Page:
Canada’s Conservative Party candidate for prime minister, Pierre Poilivre, has come out in support of allowing Canadians to use bitcoin (BTC) as legal money in the country.
On March 29, a Poilievre video was posted on the BITCOIN YouTube channel saying that the people of Canada needed “more financial freedom” in front of a crowd of about 100 people at a local restaurant. He added: “This includes the freedom to own and use cryptocurrencies, tokens, smart contracts and decentralized finance.”
“People should have the freedom to choose other money. If the government is going to misuse our cash, we should be free to use other, better cash.”
Earlier this year, the Canadian government, led by Liberal Party Prime Minister Justin Trudeau, took a hard line on crypto in response to the Freedom Convoy protests in Ontario. In January and February, Canadian officials froze protesters’ bank accounts and attempted to block all donations to truckers, including those made in cryptocurrencies.
Conservative leader candidate @PierrePoilievre buys chicken shawarma from @TheRealTahinis using the Lightning Network with Bitcoin. The cost of the transaction was one Satoshi, which is covered by the consumer. This was Tahini’s first Bitcoin purchase.pic.twitter.com/T5hVlY4fy0 — Andrew Lawton (@AndrewLawton) March 28, 2022
Canadian Blockchain Consortium (CBC) CEO Kolya Carringten told Cointelegraph today that right now “it’s a hostile environment from the liberal government towards crypto,” which is “due to a lack of knowledge, understanding, and regulatory clarity.”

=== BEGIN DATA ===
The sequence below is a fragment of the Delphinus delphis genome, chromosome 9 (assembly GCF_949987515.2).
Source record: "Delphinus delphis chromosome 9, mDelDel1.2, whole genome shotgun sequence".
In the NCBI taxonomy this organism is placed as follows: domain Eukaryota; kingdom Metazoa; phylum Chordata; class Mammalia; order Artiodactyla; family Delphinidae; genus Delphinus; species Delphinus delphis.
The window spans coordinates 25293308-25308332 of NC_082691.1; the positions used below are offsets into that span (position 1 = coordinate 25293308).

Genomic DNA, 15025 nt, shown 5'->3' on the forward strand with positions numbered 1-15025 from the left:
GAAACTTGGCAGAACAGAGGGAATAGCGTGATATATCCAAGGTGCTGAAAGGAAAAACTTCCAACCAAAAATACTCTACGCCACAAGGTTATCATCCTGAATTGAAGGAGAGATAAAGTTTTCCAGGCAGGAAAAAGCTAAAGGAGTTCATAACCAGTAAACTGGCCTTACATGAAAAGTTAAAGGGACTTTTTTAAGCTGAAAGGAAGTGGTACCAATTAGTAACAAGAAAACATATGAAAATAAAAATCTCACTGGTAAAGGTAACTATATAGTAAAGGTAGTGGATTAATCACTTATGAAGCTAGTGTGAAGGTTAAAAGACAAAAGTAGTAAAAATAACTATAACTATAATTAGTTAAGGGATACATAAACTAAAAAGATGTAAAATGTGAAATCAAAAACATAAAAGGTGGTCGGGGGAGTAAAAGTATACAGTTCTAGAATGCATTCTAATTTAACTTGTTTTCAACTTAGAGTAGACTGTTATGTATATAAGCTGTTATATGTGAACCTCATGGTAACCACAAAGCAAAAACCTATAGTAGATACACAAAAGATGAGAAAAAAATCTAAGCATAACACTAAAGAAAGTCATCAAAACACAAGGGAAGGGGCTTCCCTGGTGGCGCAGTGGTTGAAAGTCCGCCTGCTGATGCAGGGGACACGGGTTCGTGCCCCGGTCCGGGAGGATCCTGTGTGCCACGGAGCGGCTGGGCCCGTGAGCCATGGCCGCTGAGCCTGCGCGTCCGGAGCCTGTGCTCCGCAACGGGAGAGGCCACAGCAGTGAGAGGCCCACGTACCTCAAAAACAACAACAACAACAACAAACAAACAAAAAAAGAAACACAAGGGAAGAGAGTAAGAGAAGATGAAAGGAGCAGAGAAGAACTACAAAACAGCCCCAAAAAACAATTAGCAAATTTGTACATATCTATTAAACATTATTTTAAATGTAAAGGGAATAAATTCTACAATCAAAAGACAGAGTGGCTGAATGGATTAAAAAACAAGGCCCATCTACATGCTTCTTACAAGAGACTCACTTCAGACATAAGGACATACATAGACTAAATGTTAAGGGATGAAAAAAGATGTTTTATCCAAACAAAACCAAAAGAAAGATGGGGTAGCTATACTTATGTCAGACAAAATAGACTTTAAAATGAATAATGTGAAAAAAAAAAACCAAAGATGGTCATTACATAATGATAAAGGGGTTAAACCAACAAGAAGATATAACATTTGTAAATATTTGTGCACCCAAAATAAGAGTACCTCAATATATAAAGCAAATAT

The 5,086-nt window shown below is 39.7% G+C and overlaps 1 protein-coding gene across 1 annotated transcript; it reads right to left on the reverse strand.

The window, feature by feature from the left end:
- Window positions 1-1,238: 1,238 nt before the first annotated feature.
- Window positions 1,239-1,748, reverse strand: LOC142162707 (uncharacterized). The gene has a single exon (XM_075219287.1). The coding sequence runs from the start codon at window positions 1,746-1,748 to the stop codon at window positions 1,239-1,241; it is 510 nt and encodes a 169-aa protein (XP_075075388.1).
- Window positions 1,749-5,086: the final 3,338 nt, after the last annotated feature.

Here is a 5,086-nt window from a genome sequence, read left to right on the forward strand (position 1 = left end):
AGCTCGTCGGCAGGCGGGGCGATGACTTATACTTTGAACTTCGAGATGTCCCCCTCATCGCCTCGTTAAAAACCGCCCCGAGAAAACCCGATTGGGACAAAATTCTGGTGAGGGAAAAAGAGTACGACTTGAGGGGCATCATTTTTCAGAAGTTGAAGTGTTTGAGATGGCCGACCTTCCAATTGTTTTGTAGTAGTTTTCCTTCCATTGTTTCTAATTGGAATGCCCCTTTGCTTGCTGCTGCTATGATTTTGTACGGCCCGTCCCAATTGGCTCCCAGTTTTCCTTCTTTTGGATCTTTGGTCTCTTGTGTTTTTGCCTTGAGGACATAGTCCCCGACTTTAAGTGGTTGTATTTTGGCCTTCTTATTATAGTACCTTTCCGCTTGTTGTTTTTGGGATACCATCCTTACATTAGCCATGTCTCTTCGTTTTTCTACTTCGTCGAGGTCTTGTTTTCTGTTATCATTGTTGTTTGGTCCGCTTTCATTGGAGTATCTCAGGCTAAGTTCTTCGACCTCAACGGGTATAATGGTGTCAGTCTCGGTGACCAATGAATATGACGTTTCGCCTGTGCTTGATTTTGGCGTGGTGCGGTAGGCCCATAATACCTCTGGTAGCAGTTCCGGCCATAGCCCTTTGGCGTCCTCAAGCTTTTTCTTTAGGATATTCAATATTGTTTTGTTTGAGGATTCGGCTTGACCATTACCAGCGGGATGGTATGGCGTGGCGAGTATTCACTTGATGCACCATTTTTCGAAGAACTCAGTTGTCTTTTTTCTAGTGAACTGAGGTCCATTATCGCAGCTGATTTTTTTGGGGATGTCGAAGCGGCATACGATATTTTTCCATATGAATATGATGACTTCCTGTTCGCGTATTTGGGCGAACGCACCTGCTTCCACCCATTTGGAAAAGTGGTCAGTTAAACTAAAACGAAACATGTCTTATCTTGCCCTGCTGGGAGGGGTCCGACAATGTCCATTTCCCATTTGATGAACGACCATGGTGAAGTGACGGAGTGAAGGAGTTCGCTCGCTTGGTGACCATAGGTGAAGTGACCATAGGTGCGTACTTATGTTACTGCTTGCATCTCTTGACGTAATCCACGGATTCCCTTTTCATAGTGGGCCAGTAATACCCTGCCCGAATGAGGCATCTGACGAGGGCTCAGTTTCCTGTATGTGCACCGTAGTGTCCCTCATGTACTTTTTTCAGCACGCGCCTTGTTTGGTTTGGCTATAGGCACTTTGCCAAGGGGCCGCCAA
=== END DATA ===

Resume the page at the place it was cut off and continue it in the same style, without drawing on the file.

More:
“It is important to have a strong advocacy position to educate the government on blockchain. Once they see the level of tax revenue, they will understand that this is not an industry for criminals, but an industry for innovation.”
Carringten believes there are more cryptocurrency holders after the complications caused by Prime Minister Trudeau’s application of the Emergency Act in February. The non-profit organization Catalyst said on Feb. 23 that these complications may have resembled bank raids.
Despite his fervor, Poilevre’s support for cryptocurrencies can only resonate with a small group of Canadians. By last October, research firm Ipsos determined that only about 14% of Canadian citizens over the age of 18 own cryptocurrencies. However, this number has risen from 3% in 2016, indicating a huge growth rate.
Related: Coinbase to Track Off-Platform Cryptocurrency Transfers in Canada, Singapore, and Japan
Adoption prospects look optimistic, as Ipsos also found that about 25% of adult Canadians are considering buying cryptocurrency in the future. This sentiment is in line with a study published by Cointelegraph in January, which concluded that out of 1,000 Canadian respondents, 62% would be interested in being paid in crypto by 2027.
Carrington shares an optimistic view of cryptocurrency adoption in Canada. She said there has been a “huge increase” in interest from residents in Alberta, where CBC operates. She added:
“Banks can no longer ignore this. Politicians can no longer ignore this. They all start asking, “How can we accept this?”